Sunday, March 11, 2018


It remains mysterious to me why a heritage band such as, say, AC/DC remains hugely popular with original fans, concert-goers who have never owned one of their records, and entire new generations not born during the group's heyday, despite now being down to one original member (Angus). Yet new rock bands are having a desperate time trying to build any kind of interest and staying power, like its Dixieland or ballroom dancing or something else from a bygone era. I guess its just the whole spectacle of the thing, the cultural iconic moment it represents, and it doesn't matter who's up there as long as there's a guy in short pants and another one screeching "Highway to Hell" and some big lights and fireworks and like-minded souls numbering in the tens of thousands.

Anyway, if it's the music you actually enjoy, here's a band built on the AC/DC sound, from Sydney, Australia, natch. They'd been building and recording in their own country for a decade before a unique twist brought them to Canada. Playing in front of industry types at Canadian Music Week, they impressed the right folks fast, and in short order ended up working with Ian D'Sa of Billy Talent, and eventually moving here, so they're basically Canadian now.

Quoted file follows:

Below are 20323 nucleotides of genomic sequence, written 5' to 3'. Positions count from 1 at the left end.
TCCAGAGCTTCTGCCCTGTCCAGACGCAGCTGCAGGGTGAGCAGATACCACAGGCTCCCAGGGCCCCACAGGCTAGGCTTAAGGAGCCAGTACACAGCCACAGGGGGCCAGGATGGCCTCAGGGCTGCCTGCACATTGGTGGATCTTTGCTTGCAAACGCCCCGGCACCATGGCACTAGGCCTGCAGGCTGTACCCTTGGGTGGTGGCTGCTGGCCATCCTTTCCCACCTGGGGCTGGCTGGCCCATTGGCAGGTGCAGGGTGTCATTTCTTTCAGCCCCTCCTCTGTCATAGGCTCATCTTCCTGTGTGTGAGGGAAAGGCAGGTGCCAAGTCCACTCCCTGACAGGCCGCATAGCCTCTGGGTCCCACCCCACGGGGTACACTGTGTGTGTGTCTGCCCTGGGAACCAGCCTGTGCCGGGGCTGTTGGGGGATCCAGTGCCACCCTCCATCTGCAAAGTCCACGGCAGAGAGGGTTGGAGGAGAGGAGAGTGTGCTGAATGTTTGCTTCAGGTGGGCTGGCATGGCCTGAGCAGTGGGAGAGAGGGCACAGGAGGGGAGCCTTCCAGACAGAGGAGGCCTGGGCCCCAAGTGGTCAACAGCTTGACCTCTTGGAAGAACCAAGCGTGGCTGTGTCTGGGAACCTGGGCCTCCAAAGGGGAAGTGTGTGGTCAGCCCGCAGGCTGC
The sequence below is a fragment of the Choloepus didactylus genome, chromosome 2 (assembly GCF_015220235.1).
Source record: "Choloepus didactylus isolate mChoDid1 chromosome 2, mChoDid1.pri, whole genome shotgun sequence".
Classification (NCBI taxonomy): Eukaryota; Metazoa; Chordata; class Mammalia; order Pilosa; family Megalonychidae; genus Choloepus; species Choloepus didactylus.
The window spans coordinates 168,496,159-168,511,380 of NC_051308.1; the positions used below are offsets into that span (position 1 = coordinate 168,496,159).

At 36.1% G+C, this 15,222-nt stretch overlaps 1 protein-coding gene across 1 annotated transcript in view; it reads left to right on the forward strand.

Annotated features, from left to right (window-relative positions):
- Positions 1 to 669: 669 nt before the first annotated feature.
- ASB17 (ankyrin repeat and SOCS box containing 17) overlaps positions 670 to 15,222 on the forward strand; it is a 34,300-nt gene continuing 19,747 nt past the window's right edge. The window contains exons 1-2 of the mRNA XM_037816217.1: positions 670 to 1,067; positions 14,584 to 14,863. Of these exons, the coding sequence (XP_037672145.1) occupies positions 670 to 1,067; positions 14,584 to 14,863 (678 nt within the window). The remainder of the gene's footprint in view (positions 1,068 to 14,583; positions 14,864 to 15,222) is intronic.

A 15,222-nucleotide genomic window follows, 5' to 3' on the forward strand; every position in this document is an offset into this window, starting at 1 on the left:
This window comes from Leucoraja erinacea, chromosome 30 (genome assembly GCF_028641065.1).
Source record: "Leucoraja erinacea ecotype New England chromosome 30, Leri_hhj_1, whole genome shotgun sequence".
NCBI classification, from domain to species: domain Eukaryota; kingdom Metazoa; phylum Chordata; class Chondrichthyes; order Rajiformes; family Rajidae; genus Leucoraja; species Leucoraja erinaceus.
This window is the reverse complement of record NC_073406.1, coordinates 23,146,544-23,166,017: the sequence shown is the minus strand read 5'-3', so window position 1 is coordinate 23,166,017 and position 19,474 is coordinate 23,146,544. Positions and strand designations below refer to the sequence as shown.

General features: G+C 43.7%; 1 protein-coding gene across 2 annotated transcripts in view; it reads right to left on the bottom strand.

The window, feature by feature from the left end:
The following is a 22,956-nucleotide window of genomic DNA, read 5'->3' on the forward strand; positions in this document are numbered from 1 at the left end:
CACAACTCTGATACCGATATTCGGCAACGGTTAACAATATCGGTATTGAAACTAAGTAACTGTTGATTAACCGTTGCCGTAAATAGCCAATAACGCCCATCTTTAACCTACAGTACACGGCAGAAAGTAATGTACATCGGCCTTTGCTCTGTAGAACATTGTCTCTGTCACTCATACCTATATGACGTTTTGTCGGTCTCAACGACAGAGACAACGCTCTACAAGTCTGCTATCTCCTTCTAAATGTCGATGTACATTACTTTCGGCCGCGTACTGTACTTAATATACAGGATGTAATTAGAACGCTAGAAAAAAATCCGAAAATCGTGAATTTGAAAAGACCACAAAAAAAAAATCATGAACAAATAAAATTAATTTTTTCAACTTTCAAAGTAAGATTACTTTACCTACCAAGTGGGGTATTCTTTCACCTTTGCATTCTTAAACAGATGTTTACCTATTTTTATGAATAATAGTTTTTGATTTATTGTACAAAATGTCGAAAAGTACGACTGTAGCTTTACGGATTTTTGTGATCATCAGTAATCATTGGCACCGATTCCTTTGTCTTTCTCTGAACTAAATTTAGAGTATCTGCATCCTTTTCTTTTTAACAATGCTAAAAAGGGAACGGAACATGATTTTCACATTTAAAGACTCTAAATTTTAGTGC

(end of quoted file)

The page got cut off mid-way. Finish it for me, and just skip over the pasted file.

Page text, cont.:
The Lazys actually have more going on than the one-dimensional hard-pounding sound of their Australian forebearers, with the ability to throw in a ballad or two on the new album, and some more imaginative ways to get to the heavy choruses on the rockers. But when they strut their stuff, well, these are probably the hit songs Angus Young (and Def Leppard and Axl Rose and lots of others) wish they were still able to write. Nothing But Trouble is the first single, all churning energy, while Little Miss Crazy does the same trick as well. Half Mast Blues is an example of that rare genre, pirate rock ("Shiver me timbers/drink a barrel of rum"). But Young Modern Lightning is where the group stretches, kind of a power ballad with something decent to say. And One's Too Many is a hard rocker, but with more punk roots than metal. So, you know, rock 'n' roll still lives.

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